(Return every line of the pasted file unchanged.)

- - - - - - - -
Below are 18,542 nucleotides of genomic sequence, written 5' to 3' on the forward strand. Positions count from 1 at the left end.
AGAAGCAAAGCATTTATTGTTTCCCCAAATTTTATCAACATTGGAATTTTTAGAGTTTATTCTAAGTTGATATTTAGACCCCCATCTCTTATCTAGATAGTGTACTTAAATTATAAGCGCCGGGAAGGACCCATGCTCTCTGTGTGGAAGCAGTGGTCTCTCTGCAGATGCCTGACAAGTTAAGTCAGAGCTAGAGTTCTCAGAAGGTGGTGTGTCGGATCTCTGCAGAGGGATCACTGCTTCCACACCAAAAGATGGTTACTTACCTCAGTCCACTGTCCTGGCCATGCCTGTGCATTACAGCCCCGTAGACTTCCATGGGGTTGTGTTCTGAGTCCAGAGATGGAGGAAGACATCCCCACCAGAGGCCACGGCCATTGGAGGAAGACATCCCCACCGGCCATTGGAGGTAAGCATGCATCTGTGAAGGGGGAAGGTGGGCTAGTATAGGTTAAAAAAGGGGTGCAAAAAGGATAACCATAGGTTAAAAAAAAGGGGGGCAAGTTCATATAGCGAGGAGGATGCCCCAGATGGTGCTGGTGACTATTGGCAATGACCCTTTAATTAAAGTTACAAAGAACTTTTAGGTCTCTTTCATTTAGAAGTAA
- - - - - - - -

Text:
Below are 18,542 nucleotides of genomic sequence, written 5' to 3' on the forward strand. Positions count from 1 at the left end.
AGAAGCAAAGCATTTATTGTTTCCCCAAATTTTATCAACATTGGAATTTTTAGAGTTTATTCTAAGTTGATATTTAGACCCCCATCTCTTATCTAGATAGTGTACTTAAATTATAAGCGCCGGGAAGGACCCATGCTCTCTGTGTGGAAGCAGTGGTCTCTCTGCAGATGCCTGACAAGTTAAGTCAGAGCTAGAGTTCTCAGAAGGTGGTGTGTCGGATCTCTGCAGAGGGATCACTGCTTCCACACCAAAAGATGGTTACTTACCTCAGTCCACTGTCCTGGCCATGCCTGTGCATTACAGCCCCGTAGACTTCCATGGGGTTGTGTTCTGAGTCCAGAGATGGAGGAAGACATCCCCACCAGAGGCCACGGCCATTGGAGGAAGACATCCCCACCGGCCATTGGAGGTAAGCATGCATCTGTGAAGGGGGAAGGTGGGCTAGTATAGGTTAAAAAAGGGGTGCAAAAAGGATAACCATAGGTTAAAAAAAAGGGGGGCAAGTTCATATAGCGAGGAGGATGCCCCAGATGGTGCTGGTGACTATTGGCAATGACCCTTTAATTAAAGTTACAAAGAACTTTTAGGTCTCTTTCATTTAGAAGTAA